A Tosa resident since 1991, Christine walks the dog, cooks but avoids housework, writes and reads, and enjoys the company of friends and strangers. Her job takes her around the state, learning about people's health. A Quaker (no, they don't wear blue hats or sell oatmeal or motor oil), she has been known to stand on both sides of the political and philosophic fence at the same time, which is very uncomfortable when you think about it. She writes about pretty much whatever stops in to visit her busy mind at the moment. One reader described her as "incredibly opinionated but not judgmental." That sounds like a good thing to strive for!
I don't know anybody who isn't glad to see the door shut behind 2009. Or who isn't, with cautious hope or a lot of it, praying for all that to be over so we can get back to where we were before we were forced out of the garden of innocence and prosperity.
Or was it ignorance and illusion? Maybe some of both.
It's not that I don't want you (and me) to be happy this year. But if happiness means returning to business as usual, then I'll have to say no thanks.
What prescience Paul Simon had when he wrote the lyrics to American Tune in the mid 1970s:
And I don`t know a soul who`s not been battered
I don`t have a friend who feels at ease
I don`t know a dream that`s not been shattered
or driven to its knees
But it`s all right, it`s all right
We’ve lived so well so long
Still, when I think of the road
we`re traveling on
I wonder what went wrong
I can`t help it, I wonder what went wrong
Sometimes, we try to get out of the painful place so fast we don't have time to figure out what went wrong. That usually means we keep traveling on the same road that got us there.
If you tried to have a conversation with my grandmother about happiness, she'd have thought you were daft. Happiness wasn't any sort of goal. Godliness, cleanliness, duty: those were what life was about. Happiness was just a condition that happened along, more or less often depending on the temperament God and your genes blessed you with. Or on whether you belonged to one of the serious cultures or one of the more joyful ones.
I come from the stock Garrison Keillor calls "Dark Norwegian." The kind of people who eat lutefisk on purpose. Who first set foot in South Dakota in winter and thought it was a nice place to stay. The kind of people for whom "well, that's not too bad," is as close to a declaration of glee as you can get.
Of course, living in the decades of unusual prosperity with the other indulged Baby Boomers has softened me. I'm as preoccupied with personal ease and comfort as the next person.
But it seems we've entered a time of regrouping and deliberate change. The joy and happiness in doing that is considerable. It's just not the kind of happiness we usually think of when we say "Happy New Year."
We come on the ship they call the Mayflower
We come on the ship that sailed the moon
We come in the age`s most uncertain hour
and sing an American tune
But it`s all right, it`s all right
You can`t be forever blessed
Still, tomorrow`s going to be another working day
And I`m trying to get some rest
That`s all I`m trying to get some rest
Tomorrow's another working day. May you be blessed with some rest, clear vision, and resolve for whatever good work you can do in making America live up to its greatest promise.
Which is, I'm pretty sure, something deeper, richer (in the spiritual sense), and better than a nation of people with granite countertops and jobs with benefits, and people. . . without them. We seem to have slipped, those of us on both sides of the equation.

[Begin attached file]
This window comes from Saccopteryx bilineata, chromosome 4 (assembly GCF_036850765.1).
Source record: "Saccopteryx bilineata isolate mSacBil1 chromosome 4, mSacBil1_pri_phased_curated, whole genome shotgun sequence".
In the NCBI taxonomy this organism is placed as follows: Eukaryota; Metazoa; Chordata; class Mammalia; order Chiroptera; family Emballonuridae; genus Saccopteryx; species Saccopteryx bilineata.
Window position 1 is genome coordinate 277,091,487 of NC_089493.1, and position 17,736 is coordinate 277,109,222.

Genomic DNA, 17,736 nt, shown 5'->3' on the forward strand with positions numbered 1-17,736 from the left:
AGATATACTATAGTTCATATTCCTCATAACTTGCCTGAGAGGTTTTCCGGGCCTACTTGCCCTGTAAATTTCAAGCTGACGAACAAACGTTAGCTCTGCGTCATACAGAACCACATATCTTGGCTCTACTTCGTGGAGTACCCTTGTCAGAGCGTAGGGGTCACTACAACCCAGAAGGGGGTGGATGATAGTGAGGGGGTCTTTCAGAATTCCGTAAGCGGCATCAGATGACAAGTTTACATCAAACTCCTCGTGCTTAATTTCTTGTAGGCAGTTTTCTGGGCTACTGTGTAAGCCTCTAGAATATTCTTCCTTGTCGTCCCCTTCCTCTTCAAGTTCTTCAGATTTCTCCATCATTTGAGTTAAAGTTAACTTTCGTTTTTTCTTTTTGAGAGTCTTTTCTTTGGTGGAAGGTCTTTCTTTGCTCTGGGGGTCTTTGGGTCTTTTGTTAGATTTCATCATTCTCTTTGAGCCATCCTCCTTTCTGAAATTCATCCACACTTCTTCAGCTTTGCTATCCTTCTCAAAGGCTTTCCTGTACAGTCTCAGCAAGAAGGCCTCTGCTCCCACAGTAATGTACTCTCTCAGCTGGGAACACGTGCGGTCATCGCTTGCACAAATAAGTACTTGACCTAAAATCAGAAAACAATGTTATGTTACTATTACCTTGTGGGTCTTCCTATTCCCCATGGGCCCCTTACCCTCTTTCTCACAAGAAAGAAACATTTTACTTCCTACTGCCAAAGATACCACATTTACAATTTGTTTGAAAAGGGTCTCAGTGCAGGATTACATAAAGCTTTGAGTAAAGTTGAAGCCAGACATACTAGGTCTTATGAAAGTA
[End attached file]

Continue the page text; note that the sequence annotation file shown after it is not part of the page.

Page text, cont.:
”There's a surprising fondness for the double negative in It's Complicated, starring Meryl Streep, Alec Baldwin and Steve Martin. Consider it a grammatical hint that things will get a bit messy,” said the Denver Post’s Lisa Kennedy.
I mention that because I’ve been getting a lot of heat for grammatical quirks, including my love of the double negative. Which isn’t about anything if it’s not about the notion that life is complicated.
Of course I loved It’s Complicated. It’s a shrewdly targeted bit of whimsy by and for women my age. As critic Michael O’Sullivan pointed out, “Women of a certain age are going to love that. They won't know which is sexier: that Jane is lusted over by two handsome suitors or that she's finally getting her dream kitchen.”
The story: Jane is a wildly successful yet impossibly charming and down-to-earth baker of posh pastry for the residents of Santa Barbara (who, being professionally thin, must buy it as kitchen props, not food). Her three children are in the last stages of nest leaving. She’s been divorced for 10 years from wildly successful yet charming, earthy if not down-to-earth lawyer Jake (Baldwin). He left her for Angess (Lake Bell) of the tight abdomen who is Much Younger, Hotter, and More Challenging. And with absolutely no observable other good qualities at all. Which is really quite satisfying for those of us whose character is better than our bodies.
Still, some male critics say “get real” when Jake finds himself irresistibly drawn back to Jane. But we know why. Who wouldn’t love Streep and her astonishing, wonderful food? Certainly Steve Martin, who plays a nice guy so quiet and self-contained that I can’t remember his character’s name, does.
You know the screwball comedy routine. Jake, the scalliwag, pursues Jane the way he probably did when they were 23 and in Paris. Aside from being much more sexually generous and fulfilling than Angess, which of course is totally true about older women (in this case, same-age women), Jane has the perfect house even though she feels the need to make it more perfect (that’s where Martin’s character, the architect, comes in).
And it’s quiet. No demanding wife and horribly behaved child named Pedro around.
(Apparently Agness, whose biological clock is still ticking, cuckolded Jake five years earlier, so now she gets to yell “YO!” at Jake and order him to put the adorable yet unpleasant offspring of that affair to bed while she works on her laptop. This part doesn’t make any sense except as part of the long and never successful Karmic process of beating some awareness into Jake. And to set the stage for another laptop scene. But you’ll have to see the movie for that.)